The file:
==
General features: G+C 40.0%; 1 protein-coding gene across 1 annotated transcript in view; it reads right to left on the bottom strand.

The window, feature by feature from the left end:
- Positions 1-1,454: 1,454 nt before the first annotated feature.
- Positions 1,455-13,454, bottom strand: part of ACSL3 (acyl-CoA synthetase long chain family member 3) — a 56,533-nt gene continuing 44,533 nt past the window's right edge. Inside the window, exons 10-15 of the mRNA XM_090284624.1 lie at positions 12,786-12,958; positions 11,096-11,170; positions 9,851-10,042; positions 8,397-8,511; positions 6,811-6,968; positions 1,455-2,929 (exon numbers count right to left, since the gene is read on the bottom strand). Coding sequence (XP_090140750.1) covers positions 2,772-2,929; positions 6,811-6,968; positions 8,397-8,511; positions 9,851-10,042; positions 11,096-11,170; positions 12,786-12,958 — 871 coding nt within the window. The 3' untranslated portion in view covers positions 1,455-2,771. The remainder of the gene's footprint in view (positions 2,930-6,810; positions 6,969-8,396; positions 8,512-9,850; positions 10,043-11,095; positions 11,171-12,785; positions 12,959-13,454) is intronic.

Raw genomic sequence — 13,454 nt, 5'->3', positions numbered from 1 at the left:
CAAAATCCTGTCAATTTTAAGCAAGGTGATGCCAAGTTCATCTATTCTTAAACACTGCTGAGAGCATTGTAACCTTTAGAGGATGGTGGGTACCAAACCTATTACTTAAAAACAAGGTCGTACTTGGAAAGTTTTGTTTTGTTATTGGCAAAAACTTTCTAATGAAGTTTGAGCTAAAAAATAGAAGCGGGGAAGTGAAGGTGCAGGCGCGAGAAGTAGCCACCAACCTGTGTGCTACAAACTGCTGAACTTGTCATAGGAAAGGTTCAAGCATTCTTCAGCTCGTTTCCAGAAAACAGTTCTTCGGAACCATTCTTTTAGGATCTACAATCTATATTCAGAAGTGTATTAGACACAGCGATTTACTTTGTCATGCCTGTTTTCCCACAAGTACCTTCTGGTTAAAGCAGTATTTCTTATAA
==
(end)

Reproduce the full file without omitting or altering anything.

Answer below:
General features: G+C 40.0%; 1 protein-coding gene across 1 annotated transcript in view; it reads right to left on the bottom strand.

The window, feature by feature from the left end:
- Positions 1-1,454: 1,454 nt before the first annotated feature.
- Positions 1,455-13,454, bottom strand: part of ACSL3 (acyl-CoA synthetase long chain family member 3) — a 56,533-nt gene continuing 44,533 nt past the window's right edge. Inside the window, exons 10-15 of the mRNA XM_090284624.1 lie at positions 12,786-12,958; positions 11,096-11,170; positions 9,851-10,042; positions 8,397-8,511; positions 6,811-6,968; positions 1,455-2,929 (exon numbers count right to left, since the gene is read on the bottom strand). Coding sequence (XP_090140750.1) covers positions 2,772-2,929; positions 6,811-6,968; positions 8,397-8,511; positions 9,851-10,042; positions 11,096-11,170; positions 12,786-12,958 — 871 coding nt within the window. The 3' untranslated portion in view covers positions 1,455-2,771. The remainder of the gene's footprint in view (positions 2,930-6,810; positions 6,969-8,396; positions 8,512-9,850; positions 10,043-11,095; positions 11,171-12,785; positions 12,959-13,454) is intronic.

Raw genomic sequence — 13,454 nt, 5'->3', positions numbered from 1 at the left:
CAAAATCCTGTCAATTTTAAGCAAGGTGATGCCAAGTTCATCTATTCTTAAACACTGCTGAGAGCATTGTAACCTTTAGAGGATGGTGGGTACCAAACCTATTACTTAAAAACAAGGTCGTACTTGGAAAGTTTTGTTTTGTTATTGGCAAAAACTTTCTAATGAAGTTTGAGCTAAAAAATAGAAGCGGGGAAGTGAAGGTGCAGGCGCGAGAAGTAGCCACCAACCTGTGTGCTACAAACTGCTGAACTTGTCATAGGAAAGGTTCAAGCATTCTTCAGCTCGTTTCCAGAAAACAGTTCTTCGGAACCATTCTTTTAGGATCTACAATCTATATTCAGAAGTGTATTAGACACAGCGATTTACTTTGTCATGCCTGTTTTCCCACAAGTACCTTCTGGTTAAAGCAGTATTTCTTATAA